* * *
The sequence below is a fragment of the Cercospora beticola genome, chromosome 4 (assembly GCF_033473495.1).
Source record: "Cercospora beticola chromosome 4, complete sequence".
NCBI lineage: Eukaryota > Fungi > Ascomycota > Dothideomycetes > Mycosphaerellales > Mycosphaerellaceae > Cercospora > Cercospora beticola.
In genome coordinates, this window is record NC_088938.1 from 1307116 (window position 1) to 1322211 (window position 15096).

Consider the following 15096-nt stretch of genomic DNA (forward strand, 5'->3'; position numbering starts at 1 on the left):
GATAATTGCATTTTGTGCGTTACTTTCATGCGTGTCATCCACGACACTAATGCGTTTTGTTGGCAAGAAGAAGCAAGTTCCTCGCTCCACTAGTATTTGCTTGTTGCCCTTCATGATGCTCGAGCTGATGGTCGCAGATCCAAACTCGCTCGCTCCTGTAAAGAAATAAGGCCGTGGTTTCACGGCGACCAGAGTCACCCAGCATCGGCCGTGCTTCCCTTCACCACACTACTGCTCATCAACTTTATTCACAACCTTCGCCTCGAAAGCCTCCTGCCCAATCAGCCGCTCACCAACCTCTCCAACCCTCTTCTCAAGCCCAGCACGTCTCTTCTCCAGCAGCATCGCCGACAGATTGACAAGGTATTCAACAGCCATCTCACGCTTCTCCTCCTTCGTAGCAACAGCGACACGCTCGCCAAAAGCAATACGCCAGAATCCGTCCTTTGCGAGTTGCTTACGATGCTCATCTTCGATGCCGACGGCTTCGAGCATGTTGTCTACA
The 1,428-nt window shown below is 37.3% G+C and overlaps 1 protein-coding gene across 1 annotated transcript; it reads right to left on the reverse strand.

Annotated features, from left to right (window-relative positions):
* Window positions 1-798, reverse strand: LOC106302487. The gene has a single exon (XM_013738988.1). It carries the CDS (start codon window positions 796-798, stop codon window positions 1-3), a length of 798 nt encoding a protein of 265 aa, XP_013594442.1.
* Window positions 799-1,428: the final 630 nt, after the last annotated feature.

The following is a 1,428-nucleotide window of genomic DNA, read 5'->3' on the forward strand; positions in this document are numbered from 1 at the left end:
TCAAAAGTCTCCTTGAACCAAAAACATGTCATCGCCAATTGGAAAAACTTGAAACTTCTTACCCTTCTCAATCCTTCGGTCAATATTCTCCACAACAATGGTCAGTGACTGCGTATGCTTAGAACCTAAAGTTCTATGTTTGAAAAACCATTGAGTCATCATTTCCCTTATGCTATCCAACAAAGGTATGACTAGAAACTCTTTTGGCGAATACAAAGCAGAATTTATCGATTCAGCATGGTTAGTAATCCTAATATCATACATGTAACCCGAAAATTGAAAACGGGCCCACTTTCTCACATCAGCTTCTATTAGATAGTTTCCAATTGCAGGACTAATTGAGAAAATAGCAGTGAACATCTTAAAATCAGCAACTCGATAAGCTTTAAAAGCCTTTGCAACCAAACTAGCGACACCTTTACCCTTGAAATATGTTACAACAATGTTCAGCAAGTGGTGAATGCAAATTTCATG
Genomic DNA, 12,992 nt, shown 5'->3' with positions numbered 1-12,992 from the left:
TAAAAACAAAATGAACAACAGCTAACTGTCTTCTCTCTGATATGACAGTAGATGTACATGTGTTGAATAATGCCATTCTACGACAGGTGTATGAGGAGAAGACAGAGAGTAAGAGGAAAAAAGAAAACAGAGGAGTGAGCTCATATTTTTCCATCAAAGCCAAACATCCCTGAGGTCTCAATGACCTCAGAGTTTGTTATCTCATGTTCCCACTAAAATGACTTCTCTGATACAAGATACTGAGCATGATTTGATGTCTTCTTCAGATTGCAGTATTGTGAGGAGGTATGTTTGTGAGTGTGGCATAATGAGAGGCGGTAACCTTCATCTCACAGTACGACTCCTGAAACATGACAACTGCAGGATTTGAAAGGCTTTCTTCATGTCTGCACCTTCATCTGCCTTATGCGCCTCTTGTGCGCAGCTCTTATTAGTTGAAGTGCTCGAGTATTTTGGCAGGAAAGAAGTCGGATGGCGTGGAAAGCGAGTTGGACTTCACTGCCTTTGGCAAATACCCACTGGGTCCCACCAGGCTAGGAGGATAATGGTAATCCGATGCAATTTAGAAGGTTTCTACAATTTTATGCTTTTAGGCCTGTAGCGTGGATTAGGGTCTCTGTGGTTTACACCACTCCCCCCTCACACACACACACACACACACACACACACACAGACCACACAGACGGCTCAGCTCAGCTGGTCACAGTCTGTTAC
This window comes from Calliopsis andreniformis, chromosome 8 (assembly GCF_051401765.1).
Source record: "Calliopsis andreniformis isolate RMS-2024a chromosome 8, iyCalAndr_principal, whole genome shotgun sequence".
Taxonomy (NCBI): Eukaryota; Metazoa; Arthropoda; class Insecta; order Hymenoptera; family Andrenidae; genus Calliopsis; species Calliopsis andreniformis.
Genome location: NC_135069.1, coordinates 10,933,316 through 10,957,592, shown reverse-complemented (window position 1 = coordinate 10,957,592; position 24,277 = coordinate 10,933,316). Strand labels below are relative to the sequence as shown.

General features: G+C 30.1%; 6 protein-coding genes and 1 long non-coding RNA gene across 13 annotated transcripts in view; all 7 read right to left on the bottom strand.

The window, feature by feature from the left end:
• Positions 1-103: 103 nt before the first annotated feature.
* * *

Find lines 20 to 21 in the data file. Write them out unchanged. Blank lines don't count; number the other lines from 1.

The window, feature by feature from the left end:
• Positions 1-103: 103 nt before the first annotated feature.